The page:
Chances are pretty good you got into trucking to make money. Some carriers, though, continue to suffer through lean years, even when times are good. They are always running short of money, and never seem to have the financial leverage to get ahead, let alone expand.
There can be many reasons for this, but a primary culprit is not setting proper hauling rates. You may think that $1.65 per mile rate you charged is sufficient, but if it cost you $1.70 per mile to move that load, you’ve lost money. How can that be when you considered your time on the road, fuel and expenses? Chances are you left out some or all of the obvious, yet often forgotten, expenses. Things such as insurance, that building you own, employee salaries, unexpected repair bills from previous months, etc.
To calculate the proper hauling rate, and to ensure your organization’s financial future, you need to know your fixed costs, your variable costs, and salaries. And you need to consider all of them when calculating the rate.
Fixed costs are expenses that you must pay every month and do not change. These include insurance, vehicle or building leases or payments, necessary permits, employee health insurance, etc. Variable costs are those expenses that change month to month. These would include fuel, maintenance and repairs, taxes, driver expenses such as food, promotions, etc. Salaries are just that.
To calculate your minimum cost per mile – this is the rate you need to charge to break even – add up your fixed expenses for the month and divide by the number of miles your trucks drove that month. Do the same for variable costs and salaries and add them together to get your total cost per mile.
Remember, this base rate is what you need to charge so you don’t lose money. Because your variable costs will change month to month, this should be reviewed regularly. If you had a large repair expense, for instance, the rate may need to bump up slightly in coming months to pay for that.
If you want to make money, determine additional needs you may have (such as adding equipment, staff expansion, and the cost to do so) and your desired profit margin. Do the same calculations with these numbers and add that answer to your base rate. This now gives you a range within which you can negotiate.
Say, for instance, you determine your base rate at $1.75 per mile, but with your other needs and desired profit margin, you would prefer a rate of $2 per mile, this gives you a 25-cent range to use in negotiations with the shipper. If you are looking to make a 20% profit margin on each load, simply take your minimum base rate, in this case, $1.75 per mile, and multiple it by .2. The result, $0.35, is added to the $1.75 and the rate you want to shoot for in negotiations to make a 20% margin is $2.10 per mile.
Knowing this information can help you in negotiations. You can ask the shipper for $2.10 per mile, but you know you can settle for a little less, giving you the opportunity to seem flexible to the shipper and perhaps securing future loads because you were able to give them a good deal.
If you find that your cost per mile is not competitive, you need to look at ways to reduce it. The American Transportation Research Institute (ATRI) is a place to start. The research firm just released its 2017 Operational Costs of Trucking, which looks at how much it costs carriers to do business. While every operation is different and larger operations will have lower costs, this data can serve as a baseline comparison for your own operations. For 2016, ATRI found the following costs per mile for vehicles:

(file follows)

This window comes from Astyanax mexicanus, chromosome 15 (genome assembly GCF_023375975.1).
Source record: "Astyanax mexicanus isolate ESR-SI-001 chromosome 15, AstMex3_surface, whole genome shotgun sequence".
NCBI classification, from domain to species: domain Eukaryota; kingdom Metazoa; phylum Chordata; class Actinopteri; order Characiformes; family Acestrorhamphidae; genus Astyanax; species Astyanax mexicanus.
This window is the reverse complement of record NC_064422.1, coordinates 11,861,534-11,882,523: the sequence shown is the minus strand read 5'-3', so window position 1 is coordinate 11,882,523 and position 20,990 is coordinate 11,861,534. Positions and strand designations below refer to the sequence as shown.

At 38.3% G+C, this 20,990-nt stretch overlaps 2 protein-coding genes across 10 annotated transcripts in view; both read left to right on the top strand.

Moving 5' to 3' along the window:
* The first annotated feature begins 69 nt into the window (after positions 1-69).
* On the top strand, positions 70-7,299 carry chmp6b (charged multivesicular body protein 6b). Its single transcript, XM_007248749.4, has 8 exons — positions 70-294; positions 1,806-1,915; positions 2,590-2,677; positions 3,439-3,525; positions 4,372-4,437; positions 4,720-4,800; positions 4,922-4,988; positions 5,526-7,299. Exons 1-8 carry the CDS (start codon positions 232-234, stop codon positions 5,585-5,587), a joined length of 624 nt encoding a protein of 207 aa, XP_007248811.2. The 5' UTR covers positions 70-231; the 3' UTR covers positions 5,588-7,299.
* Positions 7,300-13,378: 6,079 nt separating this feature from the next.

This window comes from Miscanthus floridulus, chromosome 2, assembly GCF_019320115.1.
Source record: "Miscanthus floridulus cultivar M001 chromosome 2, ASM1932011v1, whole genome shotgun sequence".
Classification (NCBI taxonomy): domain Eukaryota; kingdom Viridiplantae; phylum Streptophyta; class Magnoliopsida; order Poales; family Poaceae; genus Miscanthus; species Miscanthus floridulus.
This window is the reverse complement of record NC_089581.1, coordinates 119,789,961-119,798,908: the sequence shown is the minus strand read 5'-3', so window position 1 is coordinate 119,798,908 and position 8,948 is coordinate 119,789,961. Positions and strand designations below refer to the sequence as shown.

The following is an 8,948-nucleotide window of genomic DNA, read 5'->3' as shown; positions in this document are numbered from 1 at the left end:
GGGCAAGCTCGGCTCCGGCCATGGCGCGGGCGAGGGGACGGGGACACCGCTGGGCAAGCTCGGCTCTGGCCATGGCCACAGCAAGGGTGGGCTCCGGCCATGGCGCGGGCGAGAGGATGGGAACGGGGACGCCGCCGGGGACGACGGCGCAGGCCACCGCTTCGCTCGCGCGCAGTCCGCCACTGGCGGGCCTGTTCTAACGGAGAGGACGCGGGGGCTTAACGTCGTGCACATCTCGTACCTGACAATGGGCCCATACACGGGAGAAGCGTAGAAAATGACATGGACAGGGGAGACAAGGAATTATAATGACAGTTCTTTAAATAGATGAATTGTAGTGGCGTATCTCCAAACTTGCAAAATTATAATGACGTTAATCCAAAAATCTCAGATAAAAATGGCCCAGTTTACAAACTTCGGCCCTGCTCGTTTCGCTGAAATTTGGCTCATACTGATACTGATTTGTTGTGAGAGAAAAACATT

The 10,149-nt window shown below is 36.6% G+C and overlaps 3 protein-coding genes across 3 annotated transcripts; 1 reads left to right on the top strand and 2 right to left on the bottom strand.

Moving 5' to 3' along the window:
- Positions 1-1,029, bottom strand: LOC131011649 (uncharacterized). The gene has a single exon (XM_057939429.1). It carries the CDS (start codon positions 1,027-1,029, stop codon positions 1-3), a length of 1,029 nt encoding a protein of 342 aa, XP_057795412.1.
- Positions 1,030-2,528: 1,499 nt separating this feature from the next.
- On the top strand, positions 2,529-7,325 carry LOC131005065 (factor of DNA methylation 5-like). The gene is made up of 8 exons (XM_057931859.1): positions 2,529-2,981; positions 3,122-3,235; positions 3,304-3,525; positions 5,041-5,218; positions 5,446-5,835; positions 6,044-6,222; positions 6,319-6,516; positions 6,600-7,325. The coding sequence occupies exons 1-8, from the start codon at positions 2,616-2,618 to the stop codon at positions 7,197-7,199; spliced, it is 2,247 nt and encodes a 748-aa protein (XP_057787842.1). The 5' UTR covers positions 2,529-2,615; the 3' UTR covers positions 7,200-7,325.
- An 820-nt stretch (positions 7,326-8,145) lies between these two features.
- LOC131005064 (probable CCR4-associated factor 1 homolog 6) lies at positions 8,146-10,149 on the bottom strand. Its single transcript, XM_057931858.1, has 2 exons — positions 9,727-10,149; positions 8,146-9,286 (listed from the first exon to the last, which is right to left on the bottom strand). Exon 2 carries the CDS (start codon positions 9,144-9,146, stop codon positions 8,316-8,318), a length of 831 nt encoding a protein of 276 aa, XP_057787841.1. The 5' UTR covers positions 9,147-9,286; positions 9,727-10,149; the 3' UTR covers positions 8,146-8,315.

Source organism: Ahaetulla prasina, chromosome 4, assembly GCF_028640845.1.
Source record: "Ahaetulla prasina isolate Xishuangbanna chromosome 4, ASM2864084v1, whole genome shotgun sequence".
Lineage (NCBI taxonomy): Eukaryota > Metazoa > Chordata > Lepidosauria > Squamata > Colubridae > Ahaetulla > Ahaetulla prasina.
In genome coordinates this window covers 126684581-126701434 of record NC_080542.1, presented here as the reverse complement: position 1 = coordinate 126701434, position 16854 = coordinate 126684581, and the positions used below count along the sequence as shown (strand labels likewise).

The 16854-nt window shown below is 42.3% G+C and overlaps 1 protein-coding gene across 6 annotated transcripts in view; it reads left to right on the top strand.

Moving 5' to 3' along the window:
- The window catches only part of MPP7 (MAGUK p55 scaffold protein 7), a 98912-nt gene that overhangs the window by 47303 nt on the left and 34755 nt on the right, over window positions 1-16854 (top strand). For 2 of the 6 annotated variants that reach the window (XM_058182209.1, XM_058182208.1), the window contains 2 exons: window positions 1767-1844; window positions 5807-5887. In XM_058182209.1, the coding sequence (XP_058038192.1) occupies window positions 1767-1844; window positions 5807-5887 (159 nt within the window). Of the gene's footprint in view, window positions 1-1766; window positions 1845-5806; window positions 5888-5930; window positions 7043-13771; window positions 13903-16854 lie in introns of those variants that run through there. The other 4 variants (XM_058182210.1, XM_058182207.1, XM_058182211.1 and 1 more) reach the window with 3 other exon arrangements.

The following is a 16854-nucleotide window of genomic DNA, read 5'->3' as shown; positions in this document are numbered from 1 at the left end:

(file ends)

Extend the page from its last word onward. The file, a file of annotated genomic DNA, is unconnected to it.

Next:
- Fuel costs: $0.336
- Truck/trailer lease or purchase payments: $0.255
- Repair and maintenance: $0.166
- Truck insurance premiums: $0.075
- Permits and licenses: $0.022
- Tires: $0.035
- Tolls: $0.024
The organization also found that it costs carriers $0.523 per mile for driver wages and $0.155 for driver benefits. In total, ATRI said that for 2016, the operational cost per mile per truck was $1.592.
While smaller fleets and owner-operators will have different cost structures, the ATRI data provides a starting point. For instance, a smaller fleet that holds onto vehicles longer may have a higher maintenance cost per mile. The fleets surveyed in the ATRI report held their tractors an average of 5.5 years.
Now that you know your cost per mile, it’s time to determine your revenue per mile. Simply take your revenue for the month, divide by the number of miles driven, and that is your per-mile revenue. The difference between your per-mile revenue and per-mile cost is your profit per mile.
In some instances, you may choose to accept a load at a lower rate than your base rate, but that money will need to be recouped along the lane either through a higher rate on a shipment or a general rate increase. The average of all your loads over a month, a quarter and a year, need to meet or exceed that minimum rate. If your monthly per-mile revenue is below your per-mile cost, you lost money, and will need to consider a rate increase.
Knowing your minimum shipping rate can help you not only haul more profitable loads, but it can also identify cost trends or areas from which to cut when the tide turns against you.
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